Glazed Pearl Onions with Bacon

5 from 4 votes

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This recipe for pearl onions is smoky, salty, savory, and sweet. Between the natural caramelization, sweet balsamic glaze, and salty-sweet bacon bits, this dish is outrageously tasty. Whip up a batch for your next potluck or any day of the year!

pearl onions in balsamic glaze with crispy bacon pieces

Glazed pearl onions add an intense punch of flavor to anything they are paired with. The robust flavors of balsamic, bacon, and sweet caramelized onions combine to create a mouthwatering side dish that’s perfect for holiday dinners or any time you want to crank up the flavor of your meal. 

This pearl onion recipe is also really easy to make. It takes around an hour to cook, but only 15 minutes of prep time. Plus, you only need a handful of simple ingredients. I make a batch of this simple, robust side dish for just about every potluck.

pearl onions in a copper bowl with more on the counter

For more yummy onion recipes, check out my Marinated Roasted Onions, Slow Roasted Red Onions, and this French Onion Soup.

closeup: glazed pearl onions cooking in a skillet

Ingredient Notes and Substitutions

  • Pearl Onions – Sometimes you can find these dwarf-sized onions fresh in the produce section, next to the larger-sized onions. Alternatively, you can use two 14.5-ounce bags of frozen pearl onions. Be sure that they are thawed and thoroughly drained before starting. 
  • Bacon – Adds irresistible sweet, smoky, salty, and savory flavor to everything it touches. Choose thinly sliced bacon for the best crisping and crumbling. 
  • Butter – Infuses the onions with an extra layer of rich, creamy, and subtle sweetness. 
  • Sugar – Adds sweetness to this pearl onion recipe and helps thicken the glaze. White sugar is fine, but feel free to substitute brown sugar for an added hint of caramel flavor. 
  • Balsamic Vinegar Robust and complex, balsamic vinegar is tangy sweet with hints of fruit, chocolate, molasses, and smoke. 
  • Black Pepper – Compliments the dish with a dash of sharp flavor and subtle heat. 
  • Parsley – Freshly chopped parsley adds a pop of freshness, color, and a clean, peppery flavor.

Tip From Kevin

Did you know that pearl onions have a unique trick up their sleeve?

They’re often used to add a burst of flavor and sweetness to various dishes, but here’s the fascinating part: pearl onions are a type of multiplier onion. That means when you plant one, it can produce multiple bulbs! So, these tiny alliums not only enhance your recipes but also multiply in the garden, making them a gardener’s and a chef’s favorite.

overhead: pearl onion recipe cooking in a skillet with bacon

How to Make Pearl Onions

  1. Cook the Bacon. Render bacon strips in a skillet until crispy brown. Transfer to paper towels to drain, then crumble into pieces. Keep the bacon fat in the skillet.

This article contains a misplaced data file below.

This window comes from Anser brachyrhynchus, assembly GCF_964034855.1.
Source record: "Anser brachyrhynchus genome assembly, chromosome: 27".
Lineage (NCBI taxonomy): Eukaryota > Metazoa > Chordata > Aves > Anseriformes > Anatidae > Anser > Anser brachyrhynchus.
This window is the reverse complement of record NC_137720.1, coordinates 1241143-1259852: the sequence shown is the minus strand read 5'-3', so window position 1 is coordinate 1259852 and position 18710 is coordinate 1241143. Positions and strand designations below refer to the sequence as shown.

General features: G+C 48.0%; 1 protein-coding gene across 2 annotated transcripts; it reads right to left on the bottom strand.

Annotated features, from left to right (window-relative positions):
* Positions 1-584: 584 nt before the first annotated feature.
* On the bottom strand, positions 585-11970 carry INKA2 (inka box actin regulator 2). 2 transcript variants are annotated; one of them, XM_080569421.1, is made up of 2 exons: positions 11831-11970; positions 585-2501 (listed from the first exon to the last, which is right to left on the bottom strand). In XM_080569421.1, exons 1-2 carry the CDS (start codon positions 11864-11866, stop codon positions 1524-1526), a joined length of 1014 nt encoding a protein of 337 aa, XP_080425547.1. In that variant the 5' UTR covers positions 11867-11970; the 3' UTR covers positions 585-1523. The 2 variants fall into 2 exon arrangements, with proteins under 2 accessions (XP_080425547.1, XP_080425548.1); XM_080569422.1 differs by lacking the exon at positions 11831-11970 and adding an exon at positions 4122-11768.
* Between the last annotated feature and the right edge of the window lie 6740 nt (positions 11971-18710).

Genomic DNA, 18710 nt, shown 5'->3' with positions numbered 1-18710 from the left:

2. Blanch the Onions. If you are working with fresh onions, first trim and discard the roots. Bring a pot of water to boil, add the onions, and cook for 1-2 minutes — just enough to blanch. Remove from heat and transfer to a bowl of ice water to halt the cooking process. Once cooled, pinch the stems of each onion to pop them out of the skin. 
  3. Saute the Onions. Place the skillet with the bacon fat over medium-low heat along with a tablespoon of butter. Add the onions and cook for about 20 minutes. Occasionally stir the onions and give the pan a gentle shake back and forth. 
  4. Add the Glaze. Sprinkle the sugar over the top of the onions. Cook for 2 minutes, then stir in the vinegar and water. Reduce heat to low, cover, and cook for 25 minutes. 
  5. Add the Bacon. Mix in the crumbled bacon and black pepper to taste. Garnish with fresh parsley and serve immediately.
closeup: a wooden spoon lifiting pearl onions over a skillet filled with more

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Frequently Asked Questions

Are pearl onions just baby onions?

While they are often referred to as “baby onions,” this isn’t exactly correct. Pearl onions are not regular onions that are prematurely picked. They are a special cultivar of the onion plant, Allium cepa, and have been adapted to only grow to a certain size. Even when fully grown, true pearl onions will not grow to the size of regular onions. 

White is the most common variety, there are also yellow and red onion cultivars. Each has its own unique flavor profile but, in general, they are all milder and sweeter than their full-grown cousins.

Can I thicken or thin the glaze for this pearl onion recipe?

If the glaze has gotten overly thick, simply add a bit more liquid and stir until you reach your desired consistency. Depending on how much you aim to thin the sauce, you might add more water, more vinegar, or a combination of the two. 

If instead you find the glaze on your pearl onions to be too thin, start by letting the dish simmer for a few more minutes. If needed, gradually stir in a bit more sugar, simmer, and make adjustments as needed. It will also thicken as it cools.

What do glazed pearl onions pair well with?

Whether it’s beef, lamb, pork, or another protein, glazed pearl onions make any meal better! Here are some ideas to get you started:

– Pair with lamb dishes like Leg of Lamb or Lamb Chops
– Serve with Corned Beef, Beef Ribs, or any of your favorite beef dishes. 
– Offer as part of a Thanksgiving, Christmas, or any other holiday spread.